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A visit from Judith Beck - women in wine

This week we were lucky enough to be visited by one of our favourite winemakers, Judith Beck, from Austria. It’s not often the real deal pops by, and it just so happened to coincide with a trade tasting event we had on, so she had quite the crowd! Discussing afterwards however, we were struck by just how few women we could think of in the winemaking world.

I suppose that wine starts as a fundamentally agricultural business, which has historically been the domain of men. Working the vines, planting, maintaining and harvesting takes up most of the year! Then once in the cellar, there is the grape crushing, transfer of huge barrels and tanks, and then bottling, which can all be quite intense manual labour. Traditionally, the farms are handed down from father to son, and many wineries have been in the male side of the family for generations.

However, things are changing! Modern methods of winemaking have made it a more accessible trade all over, (Frédéric Porro of Mas Agrunelles was an aspiring motocross rider until an accident left him in a wheelchair, so now he makes wine!), and a general attitude of acceptance has allowed for some extremely promising women winemakers to shine through.

Judith Beck has a 15ha estate next to Lake Neusiedl, prime location for growing wines. She works according to biodynamic principals and uses local grape varieties, including St Laurent, Zweigelt and Weissburgunder. She really goes against the grain of Austrian tastes, creating wines of elegance, and finesse. She’s experimenting with carbonic maceration, bottling without filtration and different varieties. Her reds are juicy and fresh with supple tannins and her whites are rich and wonderfully aromatic. Notably, she doesn’t use any stainless steel in her wines, believing they need to be allowed to breathe. Importantly for us, they are low in sulphur, produced without chemical intervention, yet are extremely approachable. I really love her wines, particularly the whites, which have great texture and complexity – I tasted her Neuberger for the first time this week (well, the first Neuberger I had tasted at all to my knowledge) which was gorgeous, there's something very Burgundian about them (but fortunately not the price!). She’s got quite a following in the wine world, and for good reason. She even remarked how amazed she was that her wines were being sold in France, which was something she never expected! Watch this space for more of her wines, I think we'll be seeing a lot of her! See our current range here.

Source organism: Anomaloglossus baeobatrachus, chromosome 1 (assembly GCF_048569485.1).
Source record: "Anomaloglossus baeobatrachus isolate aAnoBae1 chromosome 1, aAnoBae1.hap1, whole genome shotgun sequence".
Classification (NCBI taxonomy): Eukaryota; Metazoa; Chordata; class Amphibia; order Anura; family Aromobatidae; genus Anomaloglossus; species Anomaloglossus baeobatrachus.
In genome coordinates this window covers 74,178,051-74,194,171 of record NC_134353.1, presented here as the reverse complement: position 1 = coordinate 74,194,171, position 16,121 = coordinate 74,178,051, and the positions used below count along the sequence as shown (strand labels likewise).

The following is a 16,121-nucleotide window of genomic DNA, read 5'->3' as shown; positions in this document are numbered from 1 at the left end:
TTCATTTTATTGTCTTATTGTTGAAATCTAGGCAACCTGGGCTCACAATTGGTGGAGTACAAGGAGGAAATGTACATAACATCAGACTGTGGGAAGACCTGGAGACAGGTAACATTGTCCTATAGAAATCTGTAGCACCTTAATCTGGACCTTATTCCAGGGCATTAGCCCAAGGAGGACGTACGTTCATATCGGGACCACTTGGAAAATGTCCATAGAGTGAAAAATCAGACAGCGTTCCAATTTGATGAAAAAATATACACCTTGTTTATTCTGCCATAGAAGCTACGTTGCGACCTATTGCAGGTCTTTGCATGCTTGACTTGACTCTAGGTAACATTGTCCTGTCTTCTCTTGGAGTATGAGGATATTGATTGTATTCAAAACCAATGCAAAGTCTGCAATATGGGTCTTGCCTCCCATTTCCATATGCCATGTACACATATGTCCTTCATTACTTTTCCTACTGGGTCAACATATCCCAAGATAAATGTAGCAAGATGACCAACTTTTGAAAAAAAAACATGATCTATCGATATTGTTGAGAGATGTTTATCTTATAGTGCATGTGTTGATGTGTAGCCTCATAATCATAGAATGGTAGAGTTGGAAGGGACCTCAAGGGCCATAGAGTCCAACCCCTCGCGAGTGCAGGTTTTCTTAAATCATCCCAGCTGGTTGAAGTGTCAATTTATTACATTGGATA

Some of our other favourite women wine producers include Dominique Moreau, who makes some of the best champagnes we’ve ever tasted, named after her grandmother Marie Courtin; Fanny Sabre of Burgundy (who continues to produce her range of appellations despite now having a number of young children); and Arianna Occhipinti of Sicily who is carrying on her Uncle’s winemaking tradition with her own wines.

All of our wines have a story behind them, that’s why we love working with artisans, so it’s great to be able to represent the women in wine in an otherwise male dominated landscape.

David Weale